Thursday, November 8, 2012

My latest rant and some Asperger related books I am interested in

While relishing in my elated emotions of having the president that I voted for re-elected, I realize something very profound.  I always talk about how having an African American president gives me hope that my sons can someday pursue this office. It’s as if President Obama broke the glass ceiling that once prevented minorities from holding the highest, most significant, position in the free world. I think the future will afford my children with many opportunities that their grandparents could never have hoped for. I know that my oldest son will be able to pursue all of his dreams free from racial barriers. But, I realize in all my wishful thinking that I have not had the same dreams for Marty, my youngest, that I have for Max, the NT. It’s as if I never considered that my second born would be neurotypical, much less explore the ambitions and life goals that most humans strive for. I spent most of my pregnancy with Marty wishing for a girl because I rationalized that the probability of a girl having Aspergers was far less than that of a boy born to an Aspergers’ male. Years of researching and reading studies about Autism and Aspergers had me convinced that one or more of my children born to their Aspie father would also have Aspergers. I theorize that men with Aspergers have a 25-50% chance of having a child with Aspergers. Similar to children born to parents with the trait for Sickle Cell Anemia; even though the parents only carry the trait, the chance of the parents having a child born with the debilitating disease Sickle Cell is around 1 in 4.  

This elevated genetic factor is not the case with classic Autism though. I believe that those with Aspergers and co-occuring disorder like ADHD, Sensory Processing Disorder, ODD, or OCD will likely pass one or more of those traits on to their children. I also think, somehow, one or more parent [NT or Aspie] having an autoimmune disorder is connected with Aspergers/Autism and may strengthen the heredity factor.

With all that being said, I really never had a chance to go through those feelings of losing the dream of having a “normal” child.  I knew that my second son would be affected by Aspergers in some form or fashion. From his very first day on earth, he was different. I just knew it. When he was just a few days old, he had a fixed frown on his face…was he contemplating his life as a newborn? Lol. Surely, he wasn’t mad. But, as he became a toddler, he became angry…argumentative and defensive. He didn’t even have a vocabulary of words, but found a way to defend his position using baby babble.  It was hilarious to witness.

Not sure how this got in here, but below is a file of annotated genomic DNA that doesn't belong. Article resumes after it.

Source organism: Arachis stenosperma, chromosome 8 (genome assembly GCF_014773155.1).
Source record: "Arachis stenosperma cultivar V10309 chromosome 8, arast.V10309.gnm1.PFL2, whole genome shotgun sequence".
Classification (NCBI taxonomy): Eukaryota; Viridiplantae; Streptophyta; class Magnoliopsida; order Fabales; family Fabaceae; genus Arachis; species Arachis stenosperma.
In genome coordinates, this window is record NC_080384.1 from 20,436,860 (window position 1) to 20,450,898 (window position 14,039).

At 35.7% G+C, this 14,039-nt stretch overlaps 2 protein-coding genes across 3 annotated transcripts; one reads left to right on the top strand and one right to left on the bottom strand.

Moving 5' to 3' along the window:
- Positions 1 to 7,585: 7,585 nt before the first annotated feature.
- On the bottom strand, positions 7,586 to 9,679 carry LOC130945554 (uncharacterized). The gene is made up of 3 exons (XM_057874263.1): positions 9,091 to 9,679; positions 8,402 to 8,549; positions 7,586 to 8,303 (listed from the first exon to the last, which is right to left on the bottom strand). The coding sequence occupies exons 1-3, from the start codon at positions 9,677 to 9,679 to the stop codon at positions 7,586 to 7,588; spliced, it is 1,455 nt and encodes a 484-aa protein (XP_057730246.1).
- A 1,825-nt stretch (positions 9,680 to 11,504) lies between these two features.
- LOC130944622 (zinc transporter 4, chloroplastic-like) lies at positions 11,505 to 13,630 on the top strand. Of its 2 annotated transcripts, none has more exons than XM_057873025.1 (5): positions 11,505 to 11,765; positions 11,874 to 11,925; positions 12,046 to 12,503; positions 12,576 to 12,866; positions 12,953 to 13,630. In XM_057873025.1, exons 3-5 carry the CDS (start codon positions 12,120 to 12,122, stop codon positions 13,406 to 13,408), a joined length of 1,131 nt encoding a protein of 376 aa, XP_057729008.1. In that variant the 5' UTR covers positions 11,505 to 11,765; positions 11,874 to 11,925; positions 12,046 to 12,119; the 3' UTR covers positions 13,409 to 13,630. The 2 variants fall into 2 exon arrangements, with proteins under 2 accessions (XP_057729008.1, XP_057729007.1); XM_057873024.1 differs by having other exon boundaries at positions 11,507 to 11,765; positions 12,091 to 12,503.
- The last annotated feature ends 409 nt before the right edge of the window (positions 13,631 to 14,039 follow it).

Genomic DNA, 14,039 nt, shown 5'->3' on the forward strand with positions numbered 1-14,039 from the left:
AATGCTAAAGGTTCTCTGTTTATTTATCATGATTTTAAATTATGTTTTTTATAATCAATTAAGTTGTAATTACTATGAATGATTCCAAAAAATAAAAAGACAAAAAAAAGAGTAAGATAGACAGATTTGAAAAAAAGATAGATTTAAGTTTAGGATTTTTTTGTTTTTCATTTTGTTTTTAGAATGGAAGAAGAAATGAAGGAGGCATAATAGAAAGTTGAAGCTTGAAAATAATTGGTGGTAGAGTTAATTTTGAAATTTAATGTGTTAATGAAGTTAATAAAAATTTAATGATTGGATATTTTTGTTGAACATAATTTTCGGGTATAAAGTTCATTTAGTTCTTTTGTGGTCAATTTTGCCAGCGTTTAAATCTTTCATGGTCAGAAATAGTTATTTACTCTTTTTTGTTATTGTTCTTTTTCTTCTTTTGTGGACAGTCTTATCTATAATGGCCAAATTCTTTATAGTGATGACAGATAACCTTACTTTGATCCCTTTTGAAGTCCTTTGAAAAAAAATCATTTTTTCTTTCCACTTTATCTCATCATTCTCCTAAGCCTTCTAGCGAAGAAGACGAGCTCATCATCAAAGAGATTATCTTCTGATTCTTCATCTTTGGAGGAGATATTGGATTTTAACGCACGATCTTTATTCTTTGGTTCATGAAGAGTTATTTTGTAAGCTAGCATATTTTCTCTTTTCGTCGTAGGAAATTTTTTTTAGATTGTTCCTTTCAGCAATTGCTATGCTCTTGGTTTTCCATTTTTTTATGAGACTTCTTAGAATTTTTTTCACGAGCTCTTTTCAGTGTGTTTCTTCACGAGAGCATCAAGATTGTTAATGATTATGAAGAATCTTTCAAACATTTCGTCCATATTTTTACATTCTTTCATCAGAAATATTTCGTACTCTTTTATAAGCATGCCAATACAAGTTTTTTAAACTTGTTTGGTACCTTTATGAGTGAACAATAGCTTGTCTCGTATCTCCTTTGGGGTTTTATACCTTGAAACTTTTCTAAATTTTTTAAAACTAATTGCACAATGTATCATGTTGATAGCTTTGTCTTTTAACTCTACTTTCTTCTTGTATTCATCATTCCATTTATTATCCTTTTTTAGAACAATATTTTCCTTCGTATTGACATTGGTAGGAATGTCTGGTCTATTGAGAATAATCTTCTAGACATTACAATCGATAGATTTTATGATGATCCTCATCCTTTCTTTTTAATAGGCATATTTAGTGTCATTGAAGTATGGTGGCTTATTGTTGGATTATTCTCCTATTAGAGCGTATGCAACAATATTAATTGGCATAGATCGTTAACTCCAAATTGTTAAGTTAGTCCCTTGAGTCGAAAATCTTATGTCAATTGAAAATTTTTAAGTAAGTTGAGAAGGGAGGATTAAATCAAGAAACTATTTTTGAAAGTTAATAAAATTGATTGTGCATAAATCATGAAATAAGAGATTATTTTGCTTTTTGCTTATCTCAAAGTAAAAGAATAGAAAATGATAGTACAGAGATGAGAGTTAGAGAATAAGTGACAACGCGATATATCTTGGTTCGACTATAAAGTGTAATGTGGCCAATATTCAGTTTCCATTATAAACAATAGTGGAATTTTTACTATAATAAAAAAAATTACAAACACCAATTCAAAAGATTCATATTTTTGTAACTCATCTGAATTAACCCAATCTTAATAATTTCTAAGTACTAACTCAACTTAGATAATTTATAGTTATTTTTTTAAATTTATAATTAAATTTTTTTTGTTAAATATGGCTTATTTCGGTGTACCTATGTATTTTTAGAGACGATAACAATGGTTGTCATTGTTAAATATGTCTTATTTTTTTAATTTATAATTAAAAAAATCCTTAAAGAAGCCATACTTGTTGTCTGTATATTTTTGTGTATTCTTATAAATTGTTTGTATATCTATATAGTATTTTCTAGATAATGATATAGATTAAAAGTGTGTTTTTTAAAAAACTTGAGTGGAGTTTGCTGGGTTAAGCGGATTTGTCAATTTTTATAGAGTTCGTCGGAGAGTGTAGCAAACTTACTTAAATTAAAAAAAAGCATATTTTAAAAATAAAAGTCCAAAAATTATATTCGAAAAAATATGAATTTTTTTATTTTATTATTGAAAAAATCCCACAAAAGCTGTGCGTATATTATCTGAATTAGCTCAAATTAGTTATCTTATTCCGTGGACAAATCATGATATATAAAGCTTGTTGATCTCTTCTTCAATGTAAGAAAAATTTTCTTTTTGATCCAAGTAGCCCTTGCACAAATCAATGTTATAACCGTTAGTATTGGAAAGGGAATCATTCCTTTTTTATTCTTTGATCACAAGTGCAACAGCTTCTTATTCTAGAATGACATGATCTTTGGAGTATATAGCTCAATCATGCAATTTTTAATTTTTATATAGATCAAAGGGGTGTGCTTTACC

Hopefully, Science will catch-up with the increasing numbers of individuals dealing with Autism and design a test to screen for Aspergers and Autism during infancy. When my youngest was a baby, I found a study about tilting an infant to one side to identify possible Autism. If the baby followed the direction of the tilt without resistance or trying to pull themselves upright then they are suspected of having Autism. Well, that exercise does not work to identify Aspergers. I think Aspergers children are hyper focused early in life, they are rigid with their routines and preference for caregivers, and have fixed interest; even as infants  they don’t seem to desire much social activity other than the regular visits from the caregiver that they have formed an attachment too.

Any whoo, I wanted to recommend some books that I have found very enlightening and helpful. I became fascinated with the books by brothers Augusten Burroughs and John Elder Robison. Running with Scissors and Look Me in the Eyes, both are memoirs and both detail the brothers challenging lives growing up with parents suffering from mental illness. John has Aspergers Syndrome and suspects that his father is a fellow Aspie [as well as a former alchoholic]; his mother had a series of psychotic breaks that caused her to abandon her youngest son, Augusten, when he was 13. Incidentally, the mother, Margaret Robison, has her own memoir, The Long Journey Home, which revisits her painful childhood, failed marriage, and latent attempts to fulfill her life’s purpose [creative writing].  I think it is important to consider each family member’s own point of view to understand the dynamics of surviving a family with multiple mental health disorders.